In case of default, a penalty of twenty thousand rupees shall be levied on the company and on every officer who is in default shall be liable to and in case of continuing failure, a further penalty shall be levied, of one hundred rupees for each day after the first during which such failure continues, subject to a maximum of three lakh rupees.

 

 

 

OFFENCES TO BE DEALT WITH UNDER AN ALTERNATIVE FRAMEWORK OR MECHANISM

Pursuant to the recommendations of the Offences Committee in its reportThe 2013 Act was amended to change the nature of 16 non-compliances from criminal to civil. Therefore, Adjudicating Officers (“AOs”), now have to adjudicate these 16 non-compliances through the in-house adjudication (“IAM”) framework instead of Special Courts.

Positive Impact of decriminalisation:

  • Decriminalisation of offences would lead to a positive impact on business decisions of Indian as well as foreign investors and ultimately will foster the growth of corporates in our country.
  • The increased number of minor procedural and technical defaults being handled by IAM indicates that decriminalising the provisions has already started to dramatically reduce the number of prosecutions brought before the special courts.
  • Decriminalisation has expanded the IAM Framework’s scope, allowing the adjudicating officer to take action against willful defaulters, apply sanctions, and rectify the offence. The Adjudicating Officer must adhere to the restrictions outlined in the Act itself when determining the punishment, improving compliance.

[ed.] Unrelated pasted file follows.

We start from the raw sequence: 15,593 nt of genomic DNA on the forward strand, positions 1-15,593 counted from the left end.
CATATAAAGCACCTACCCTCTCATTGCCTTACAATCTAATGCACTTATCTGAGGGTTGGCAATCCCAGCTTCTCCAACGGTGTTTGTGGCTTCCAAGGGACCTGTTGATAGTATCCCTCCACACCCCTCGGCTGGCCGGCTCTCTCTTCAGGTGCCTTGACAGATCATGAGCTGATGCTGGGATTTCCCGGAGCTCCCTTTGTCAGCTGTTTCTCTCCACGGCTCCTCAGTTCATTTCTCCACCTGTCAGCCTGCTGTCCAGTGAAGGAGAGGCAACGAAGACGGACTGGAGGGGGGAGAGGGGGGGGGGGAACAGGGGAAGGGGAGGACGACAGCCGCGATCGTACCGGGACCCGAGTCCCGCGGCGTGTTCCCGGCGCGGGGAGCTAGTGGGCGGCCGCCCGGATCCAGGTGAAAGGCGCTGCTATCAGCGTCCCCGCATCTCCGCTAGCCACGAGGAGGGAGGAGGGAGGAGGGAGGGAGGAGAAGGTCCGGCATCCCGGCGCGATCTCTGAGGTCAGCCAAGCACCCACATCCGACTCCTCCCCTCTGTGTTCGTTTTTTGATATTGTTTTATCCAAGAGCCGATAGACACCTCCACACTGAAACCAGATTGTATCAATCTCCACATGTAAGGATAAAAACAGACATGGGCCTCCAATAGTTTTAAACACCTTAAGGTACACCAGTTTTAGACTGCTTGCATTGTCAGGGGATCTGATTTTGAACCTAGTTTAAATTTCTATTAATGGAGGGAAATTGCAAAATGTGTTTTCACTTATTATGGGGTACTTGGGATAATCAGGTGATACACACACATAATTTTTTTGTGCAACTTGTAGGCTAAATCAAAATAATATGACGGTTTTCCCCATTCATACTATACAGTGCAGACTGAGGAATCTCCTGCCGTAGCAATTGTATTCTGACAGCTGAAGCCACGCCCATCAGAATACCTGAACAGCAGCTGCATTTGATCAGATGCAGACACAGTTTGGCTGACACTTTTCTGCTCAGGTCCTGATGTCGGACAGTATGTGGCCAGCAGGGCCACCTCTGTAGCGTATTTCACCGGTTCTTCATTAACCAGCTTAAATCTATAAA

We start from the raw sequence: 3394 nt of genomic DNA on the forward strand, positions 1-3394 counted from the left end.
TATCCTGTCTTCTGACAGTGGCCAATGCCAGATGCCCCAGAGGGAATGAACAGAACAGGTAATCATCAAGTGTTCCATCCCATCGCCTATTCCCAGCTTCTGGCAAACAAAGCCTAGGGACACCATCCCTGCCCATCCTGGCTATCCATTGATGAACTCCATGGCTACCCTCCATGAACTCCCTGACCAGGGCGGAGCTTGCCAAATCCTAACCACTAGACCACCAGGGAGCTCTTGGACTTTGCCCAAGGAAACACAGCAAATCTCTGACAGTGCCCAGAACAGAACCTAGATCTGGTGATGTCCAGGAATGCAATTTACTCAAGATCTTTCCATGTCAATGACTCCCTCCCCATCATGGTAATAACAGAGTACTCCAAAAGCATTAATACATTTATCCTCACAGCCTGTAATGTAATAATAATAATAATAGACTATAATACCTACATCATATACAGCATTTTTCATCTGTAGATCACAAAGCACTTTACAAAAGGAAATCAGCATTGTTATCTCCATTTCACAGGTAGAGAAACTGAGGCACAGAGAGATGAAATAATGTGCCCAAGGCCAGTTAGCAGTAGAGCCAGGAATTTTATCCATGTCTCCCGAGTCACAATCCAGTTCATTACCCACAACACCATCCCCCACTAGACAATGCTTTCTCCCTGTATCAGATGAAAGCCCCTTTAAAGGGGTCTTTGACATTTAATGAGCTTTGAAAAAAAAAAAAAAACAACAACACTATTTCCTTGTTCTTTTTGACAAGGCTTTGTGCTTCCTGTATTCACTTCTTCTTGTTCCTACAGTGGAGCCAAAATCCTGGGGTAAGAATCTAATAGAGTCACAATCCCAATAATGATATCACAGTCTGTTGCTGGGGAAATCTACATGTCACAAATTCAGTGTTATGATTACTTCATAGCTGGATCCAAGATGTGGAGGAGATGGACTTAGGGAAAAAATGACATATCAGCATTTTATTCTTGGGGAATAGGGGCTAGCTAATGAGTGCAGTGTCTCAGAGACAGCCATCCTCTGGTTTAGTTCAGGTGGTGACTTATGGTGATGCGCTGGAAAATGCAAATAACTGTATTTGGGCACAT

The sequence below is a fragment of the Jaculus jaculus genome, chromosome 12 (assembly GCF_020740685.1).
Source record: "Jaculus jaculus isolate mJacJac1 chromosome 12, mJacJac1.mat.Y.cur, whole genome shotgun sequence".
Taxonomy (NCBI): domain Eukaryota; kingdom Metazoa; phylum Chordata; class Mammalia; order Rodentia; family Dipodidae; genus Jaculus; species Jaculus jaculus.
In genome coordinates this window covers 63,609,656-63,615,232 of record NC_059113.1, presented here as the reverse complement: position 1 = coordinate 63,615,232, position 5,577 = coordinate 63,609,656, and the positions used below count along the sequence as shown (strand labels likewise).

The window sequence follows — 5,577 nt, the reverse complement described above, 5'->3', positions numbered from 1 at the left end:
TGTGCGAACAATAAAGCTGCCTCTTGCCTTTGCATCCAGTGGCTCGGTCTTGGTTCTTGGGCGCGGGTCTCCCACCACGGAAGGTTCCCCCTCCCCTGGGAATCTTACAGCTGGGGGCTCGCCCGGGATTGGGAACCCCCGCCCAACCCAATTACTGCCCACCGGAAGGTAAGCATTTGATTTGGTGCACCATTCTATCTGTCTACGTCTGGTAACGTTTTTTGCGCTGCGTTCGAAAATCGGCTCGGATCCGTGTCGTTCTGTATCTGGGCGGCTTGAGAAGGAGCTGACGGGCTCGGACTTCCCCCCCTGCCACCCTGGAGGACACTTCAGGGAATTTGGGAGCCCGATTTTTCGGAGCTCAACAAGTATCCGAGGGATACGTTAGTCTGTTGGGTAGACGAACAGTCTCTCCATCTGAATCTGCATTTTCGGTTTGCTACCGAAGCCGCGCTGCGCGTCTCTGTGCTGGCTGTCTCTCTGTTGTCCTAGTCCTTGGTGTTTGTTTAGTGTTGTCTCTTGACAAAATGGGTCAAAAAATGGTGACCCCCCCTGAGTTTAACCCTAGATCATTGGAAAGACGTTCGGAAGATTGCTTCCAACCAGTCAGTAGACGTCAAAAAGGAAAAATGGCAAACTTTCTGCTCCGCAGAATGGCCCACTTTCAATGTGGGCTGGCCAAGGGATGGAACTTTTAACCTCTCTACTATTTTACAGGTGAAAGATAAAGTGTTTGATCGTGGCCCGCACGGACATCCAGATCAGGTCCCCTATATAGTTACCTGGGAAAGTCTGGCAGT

• Decriminalisation of offences would lead to a positive impact on business decisions of Indian as well as foreign investors and ultimately will foster the growth of corporates in our country.
  • One of the main sources of finance for the Indian corporate sector is Foreign Direct Investment (FDI). By providing civil liability for most offences, the Indian Companies Act has aligned itself to corporate law provisions prevailing in several other countries.   Additionally, by eliminating imprisonment and only imposing fines for violations of laws pertaining to foreign corporations, it encourages the foreign companies to set up business in India..
  • Decriminalisation allows the NCLT to use its time more effectively by avoiding minor offences that can be resolved by paying a fine.
  • The Act of 2013 required certain classes of companies to comply with CSR provisions, which to some extent raised social consciousness among corporates. However, the legal guidelines in this area were very strict, with a maximum sentence of three years in prison for failing to spend enough money on CSR initiatives as required by the Act. In light of this, it is a commendable effort to replace the punishment from three-year imprisonment with a more severe penalty..

Drawbacks to decriminalisation:

  • Although decriminalisation substantially lessens the workload for courts and NCLT, transferring authority to adjudicating authorities who are government employees may promote political influence and corruption.
  • The financial penalties imposed may not be a sufficient deterrence and may just be seen as a “cost of doing business”; therefore, the defaulting company may unfairly benefit from them. These penalties can favour businesses with high turnover and sizable cash reserves.